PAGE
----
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Discussion Starter #1
So my ED is pretty dusty and grimy in back underneath the engine cover. There's a thick layer of dust from sitting for a couple of years at the dealership.

What's the best way to get rid of most of the dust and dirt? Being exposed underneath, I'd imagine it's fairly waterproof but I don't really think spraying it down with a hose would be a good idea. Steam cleaner followed with a very light drizzle of water? Or steam clean it followed by wiping it down?


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You shouldn't find oil or grease; probably yours is like mine was: caked with a thick layer of dirt (and even the remnants of a rat's nest). Try starting with a dry microfiber mitt/glove and a dry swifter for crevices; then dampen those cleaning tools with water or a product like Simple Green, and repeat. Use a toothbrush for the tightest crevices. Mine cleaned up much faster and better than I had expected. You can see the amazing before/after pics on my delivery thread. You'll probably need to do the same thing at the front end.

I doubt you'd have any issues from water or dampness on one occasion, but steer clear of connectors. I would even dare to use a hose sparingly.
 

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It is a good idea to wash the dust off particularly in areas that use road salt - since a lot of that dust is probably salt.

Just wet the components with soap from a pump spray bottle then rinse with a moderate spray (not a hard jet) of water from a garden hose - no different (but easier since there should be no greasy gunk) than cleaning an IC engine. The electrical connections are waterproof against all but full immersion and are not going to be hurt by a little temporary moisture anyway.

With the keyswitch off and (important!) not charging, none of the high voltage wiring (the bright orange wires) are energized. It would probably still be safe if they were as you need to come in contact with both the positive and negative poles of the HV battery to complete a circuit. There is no "chassis ground" to the HV battery, for obvious reasons, unlike the typical car's (including the ED's) 12 volt circuits. While checking my non-functioning AC, I noticed the HV power cable to the compressor comes off rather easily - no clips or catches, surprisingly.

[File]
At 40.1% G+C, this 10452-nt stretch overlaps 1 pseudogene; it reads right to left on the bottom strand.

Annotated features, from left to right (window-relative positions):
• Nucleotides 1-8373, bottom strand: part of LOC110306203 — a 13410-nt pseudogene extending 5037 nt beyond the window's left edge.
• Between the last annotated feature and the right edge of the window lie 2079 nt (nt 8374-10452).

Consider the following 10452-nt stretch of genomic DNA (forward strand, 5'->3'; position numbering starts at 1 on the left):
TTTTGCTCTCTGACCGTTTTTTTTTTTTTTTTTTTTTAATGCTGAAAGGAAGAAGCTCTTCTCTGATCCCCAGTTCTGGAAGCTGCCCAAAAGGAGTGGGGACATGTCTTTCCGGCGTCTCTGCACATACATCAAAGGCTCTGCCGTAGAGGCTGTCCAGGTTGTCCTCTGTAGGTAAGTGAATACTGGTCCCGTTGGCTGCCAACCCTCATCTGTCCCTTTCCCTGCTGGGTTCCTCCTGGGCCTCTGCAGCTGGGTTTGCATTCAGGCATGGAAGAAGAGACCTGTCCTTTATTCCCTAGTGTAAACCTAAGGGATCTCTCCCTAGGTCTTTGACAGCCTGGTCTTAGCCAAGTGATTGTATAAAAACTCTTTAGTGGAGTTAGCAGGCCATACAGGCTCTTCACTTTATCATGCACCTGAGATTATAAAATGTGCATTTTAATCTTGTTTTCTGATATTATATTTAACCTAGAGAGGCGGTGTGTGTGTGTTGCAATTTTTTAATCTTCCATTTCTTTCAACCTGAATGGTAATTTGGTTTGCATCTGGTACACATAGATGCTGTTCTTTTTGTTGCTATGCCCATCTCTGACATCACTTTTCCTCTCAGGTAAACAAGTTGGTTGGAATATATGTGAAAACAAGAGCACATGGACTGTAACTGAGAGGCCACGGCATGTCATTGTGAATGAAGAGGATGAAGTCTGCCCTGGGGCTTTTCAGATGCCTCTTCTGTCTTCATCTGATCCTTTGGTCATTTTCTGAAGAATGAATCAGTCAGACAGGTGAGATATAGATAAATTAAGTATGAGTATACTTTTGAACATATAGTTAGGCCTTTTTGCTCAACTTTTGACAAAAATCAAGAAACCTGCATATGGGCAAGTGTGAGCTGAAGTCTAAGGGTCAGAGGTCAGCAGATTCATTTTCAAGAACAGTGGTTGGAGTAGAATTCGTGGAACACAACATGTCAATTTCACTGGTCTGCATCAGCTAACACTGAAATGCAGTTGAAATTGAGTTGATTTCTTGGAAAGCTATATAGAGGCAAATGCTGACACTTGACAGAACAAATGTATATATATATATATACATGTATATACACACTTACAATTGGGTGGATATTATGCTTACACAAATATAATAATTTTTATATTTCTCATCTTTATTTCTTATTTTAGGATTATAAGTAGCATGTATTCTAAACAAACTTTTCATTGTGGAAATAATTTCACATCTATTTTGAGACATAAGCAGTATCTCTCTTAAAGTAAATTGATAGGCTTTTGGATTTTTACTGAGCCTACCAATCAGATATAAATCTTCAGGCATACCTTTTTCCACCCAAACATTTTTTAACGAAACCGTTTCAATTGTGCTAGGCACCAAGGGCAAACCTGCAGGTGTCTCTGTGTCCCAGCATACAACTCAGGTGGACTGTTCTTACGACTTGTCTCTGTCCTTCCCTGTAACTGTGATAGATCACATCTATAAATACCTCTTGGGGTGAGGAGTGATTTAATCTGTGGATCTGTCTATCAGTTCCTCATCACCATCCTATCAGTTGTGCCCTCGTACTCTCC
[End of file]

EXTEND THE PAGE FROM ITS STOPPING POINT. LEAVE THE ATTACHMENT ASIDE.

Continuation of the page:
I definitely would not use a steam cleaner!
 

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It is a good idea to wash the dust off particularly in areas that use road salt - since a lot of that dust is probably salt.


It's a brand-new car, MY 2015. I think he took delivery with something like 10 total miles on it. Except for the premise of road salt, I agree fully with your advice.
 

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It's a brand-new car, MY 2015. I think he took delivery with something like 10 total miles on it. Except for the premise of road salt, I agree fully with your advice.
Funny that that much dust would settle in an engine compartment just sitting on a lot.

Our standards of what is called a "dirty engine" have changed. Remember in the old days how US-made engines turned into a ball of black greasy crud after 40,000 miles or so? For some reason only the Europeans and Japanese knew how to (or more likely, simply cared to) make valve covers and gaskets that did not slowly leak oil.
 

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Discussion Starter #8
Thanks for all the advice. The dust and dirt accumulation won't blow off with just air and it's tight enough that I can't get to all the spots with a damp towel from the access cover. I haven't tried from underneath yet.

I'll give it a gentle wash with a very soft brush and a very low pressure stream of water. It does seem like in very wet conditions, water could splash up in there so I'm feeling much better with the suggestions of washing it with water.